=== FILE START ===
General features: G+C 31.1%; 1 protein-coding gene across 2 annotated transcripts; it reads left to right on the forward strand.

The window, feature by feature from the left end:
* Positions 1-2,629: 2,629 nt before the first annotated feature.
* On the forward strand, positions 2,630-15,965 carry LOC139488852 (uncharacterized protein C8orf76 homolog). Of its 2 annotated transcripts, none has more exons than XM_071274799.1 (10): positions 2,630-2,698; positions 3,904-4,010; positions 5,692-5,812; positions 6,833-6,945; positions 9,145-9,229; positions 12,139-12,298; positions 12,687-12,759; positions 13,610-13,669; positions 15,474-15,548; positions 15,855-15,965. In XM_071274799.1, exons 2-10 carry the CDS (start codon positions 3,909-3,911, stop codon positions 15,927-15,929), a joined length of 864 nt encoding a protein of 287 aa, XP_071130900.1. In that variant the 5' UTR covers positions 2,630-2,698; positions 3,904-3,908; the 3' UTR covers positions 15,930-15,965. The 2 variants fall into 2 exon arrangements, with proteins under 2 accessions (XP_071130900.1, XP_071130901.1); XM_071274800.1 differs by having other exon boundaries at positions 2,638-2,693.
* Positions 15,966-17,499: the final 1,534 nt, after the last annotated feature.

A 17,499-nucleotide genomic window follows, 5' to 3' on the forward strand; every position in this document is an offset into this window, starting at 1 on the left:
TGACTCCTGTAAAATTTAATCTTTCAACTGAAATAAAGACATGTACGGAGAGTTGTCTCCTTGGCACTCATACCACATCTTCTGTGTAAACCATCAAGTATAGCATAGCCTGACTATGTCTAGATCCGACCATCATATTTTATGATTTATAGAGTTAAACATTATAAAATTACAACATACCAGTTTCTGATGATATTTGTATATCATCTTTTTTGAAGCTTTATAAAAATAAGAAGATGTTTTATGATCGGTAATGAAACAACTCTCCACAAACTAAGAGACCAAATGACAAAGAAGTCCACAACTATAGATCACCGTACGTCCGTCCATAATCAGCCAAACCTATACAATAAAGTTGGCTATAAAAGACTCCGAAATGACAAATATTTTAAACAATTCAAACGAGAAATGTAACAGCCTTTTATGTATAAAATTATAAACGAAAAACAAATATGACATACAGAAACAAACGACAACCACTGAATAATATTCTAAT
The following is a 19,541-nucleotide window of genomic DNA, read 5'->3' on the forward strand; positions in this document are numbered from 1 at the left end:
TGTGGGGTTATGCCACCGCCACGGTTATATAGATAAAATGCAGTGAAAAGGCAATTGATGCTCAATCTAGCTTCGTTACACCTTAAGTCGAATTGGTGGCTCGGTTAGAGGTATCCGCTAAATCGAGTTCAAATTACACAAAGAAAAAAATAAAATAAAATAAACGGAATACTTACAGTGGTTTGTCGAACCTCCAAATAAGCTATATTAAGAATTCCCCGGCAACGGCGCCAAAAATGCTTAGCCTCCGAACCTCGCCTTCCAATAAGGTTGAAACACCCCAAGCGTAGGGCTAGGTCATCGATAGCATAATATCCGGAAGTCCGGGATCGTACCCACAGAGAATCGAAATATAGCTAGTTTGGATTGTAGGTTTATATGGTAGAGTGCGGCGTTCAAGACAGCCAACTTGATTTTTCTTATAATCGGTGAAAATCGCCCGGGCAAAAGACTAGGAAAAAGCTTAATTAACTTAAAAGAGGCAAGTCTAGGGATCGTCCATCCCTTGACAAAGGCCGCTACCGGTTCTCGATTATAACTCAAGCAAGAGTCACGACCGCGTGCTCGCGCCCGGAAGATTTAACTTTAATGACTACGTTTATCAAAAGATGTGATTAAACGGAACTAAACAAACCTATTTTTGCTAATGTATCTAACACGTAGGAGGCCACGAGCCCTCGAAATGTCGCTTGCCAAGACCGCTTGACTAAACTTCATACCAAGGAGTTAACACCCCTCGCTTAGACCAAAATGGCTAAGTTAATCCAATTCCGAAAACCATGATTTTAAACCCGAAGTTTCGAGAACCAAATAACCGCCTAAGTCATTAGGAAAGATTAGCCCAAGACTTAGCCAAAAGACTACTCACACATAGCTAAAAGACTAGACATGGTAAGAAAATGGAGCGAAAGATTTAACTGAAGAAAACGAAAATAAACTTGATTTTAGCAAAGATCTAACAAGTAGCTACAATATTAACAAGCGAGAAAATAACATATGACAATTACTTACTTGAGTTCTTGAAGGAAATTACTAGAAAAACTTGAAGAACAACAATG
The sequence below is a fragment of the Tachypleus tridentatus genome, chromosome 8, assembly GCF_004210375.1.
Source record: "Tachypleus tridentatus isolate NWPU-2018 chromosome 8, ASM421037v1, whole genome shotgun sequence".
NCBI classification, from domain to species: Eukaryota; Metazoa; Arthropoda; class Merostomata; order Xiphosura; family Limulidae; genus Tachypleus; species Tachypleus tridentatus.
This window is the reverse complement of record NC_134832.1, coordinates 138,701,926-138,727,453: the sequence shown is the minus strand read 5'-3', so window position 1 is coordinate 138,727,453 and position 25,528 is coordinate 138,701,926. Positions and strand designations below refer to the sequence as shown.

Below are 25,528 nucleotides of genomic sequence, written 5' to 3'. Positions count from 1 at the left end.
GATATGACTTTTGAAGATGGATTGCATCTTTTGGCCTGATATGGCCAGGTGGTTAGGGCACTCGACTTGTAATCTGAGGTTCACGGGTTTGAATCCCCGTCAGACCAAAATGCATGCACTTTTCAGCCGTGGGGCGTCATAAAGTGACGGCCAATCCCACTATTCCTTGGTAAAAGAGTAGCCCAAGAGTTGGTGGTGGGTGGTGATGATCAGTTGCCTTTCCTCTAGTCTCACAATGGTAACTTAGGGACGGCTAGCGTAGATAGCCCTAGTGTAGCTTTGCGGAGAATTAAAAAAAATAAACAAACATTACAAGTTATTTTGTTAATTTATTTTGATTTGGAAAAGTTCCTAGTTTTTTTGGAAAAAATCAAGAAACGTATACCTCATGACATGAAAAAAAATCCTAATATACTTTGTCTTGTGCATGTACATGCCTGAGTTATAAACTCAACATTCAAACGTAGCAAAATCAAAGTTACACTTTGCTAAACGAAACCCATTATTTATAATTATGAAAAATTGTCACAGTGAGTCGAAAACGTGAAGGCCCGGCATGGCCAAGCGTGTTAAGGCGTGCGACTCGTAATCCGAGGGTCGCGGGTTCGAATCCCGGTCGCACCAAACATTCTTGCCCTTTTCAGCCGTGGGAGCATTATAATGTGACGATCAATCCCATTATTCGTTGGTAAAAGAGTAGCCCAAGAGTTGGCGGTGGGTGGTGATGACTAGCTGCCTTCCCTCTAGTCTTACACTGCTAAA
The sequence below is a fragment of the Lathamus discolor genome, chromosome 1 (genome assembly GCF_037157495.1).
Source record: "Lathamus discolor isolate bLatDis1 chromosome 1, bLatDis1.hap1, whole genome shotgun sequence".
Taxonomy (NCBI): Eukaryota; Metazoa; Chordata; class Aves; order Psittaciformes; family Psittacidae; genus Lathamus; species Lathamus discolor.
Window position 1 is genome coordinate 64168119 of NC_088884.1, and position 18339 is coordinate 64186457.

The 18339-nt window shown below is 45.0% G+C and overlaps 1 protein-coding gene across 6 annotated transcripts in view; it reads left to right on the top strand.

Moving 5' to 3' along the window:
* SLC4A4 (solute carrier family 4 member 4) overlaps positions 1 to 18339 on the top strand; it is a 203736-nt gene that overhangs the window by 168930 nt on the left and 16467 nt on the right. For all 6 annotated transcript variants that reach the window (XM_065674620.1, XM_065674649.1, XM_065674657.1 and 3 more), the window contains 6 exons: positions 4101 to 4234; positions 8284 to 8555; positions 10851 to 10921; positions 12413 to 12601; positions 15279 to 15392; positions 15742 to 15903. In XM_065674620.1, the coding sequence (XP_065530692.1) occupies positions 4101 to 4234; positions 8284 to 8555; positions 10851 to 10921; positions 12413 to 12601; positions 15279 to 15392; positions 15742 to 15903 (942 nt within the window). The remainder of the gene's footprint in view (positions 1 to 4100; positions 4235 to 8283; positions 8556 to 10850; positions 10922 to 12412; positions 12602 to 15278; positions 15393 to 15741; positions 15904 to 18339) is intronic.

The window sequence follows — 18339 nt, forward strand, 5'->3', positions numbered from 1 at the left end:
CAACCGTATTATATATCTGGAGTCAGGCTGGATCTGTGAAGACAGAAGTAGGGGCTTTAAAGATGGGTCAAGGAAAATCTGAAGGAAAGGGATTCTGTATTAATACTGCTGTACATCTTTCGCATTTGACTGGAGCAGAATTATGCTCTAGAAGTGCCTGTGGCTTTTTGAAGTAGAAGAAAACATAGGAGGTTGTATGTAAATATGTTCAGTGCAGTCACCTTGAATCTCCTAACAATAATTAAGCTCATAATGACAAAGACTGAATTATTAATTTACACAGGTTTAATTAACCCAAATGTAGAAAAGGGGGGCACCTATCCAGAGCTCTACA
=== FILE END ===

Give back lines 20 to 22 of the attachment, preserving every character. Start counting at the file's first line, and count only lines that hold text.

The 18339-nt window shown below is 45.0% G+C and overlaps 1 protein-coding gene across 6 annotated transcripts in view; it reads left to right on the top strand.

Moving 5' to 3' along the window:
* SLC4A4 (solute carrier family 4 member 4) overlaps positions 1 to 18339 on the top strand; it is a 203736-nt gene that overhangs the window by 168930 nt on the left and 16467 nt on the right. For all 6 annotated transcript variants that reach the window (XM_065674620.1, XM_065674649.1, XM_065674657.1 and 3 more), the window contains 6 exons: positions 4101 to 4234; positions 8284 to 8555; positions 10851 to 10921; positions 12413 to 12601; positions 15279 to 15392; positions 15742 to 15903. In XM_065674620.1, the coding sequence (XP_065530692.1) occupies positions 4101 to 4234; positions 8284 to 8555; positions 10851 to 10921; positions 12413 to 12601; positions 15279 to 15392; positions 15742 to 15903 (942 nt within the window). The remainder of the gene's footprint in view (positions 1 to 4100; positions 4235 to 8283; positions 8556 to 10850; positions 10922 to 12412; positions 12602 to 15278; positions 15393 to 15741; positions 15904 to 18339) is intronic.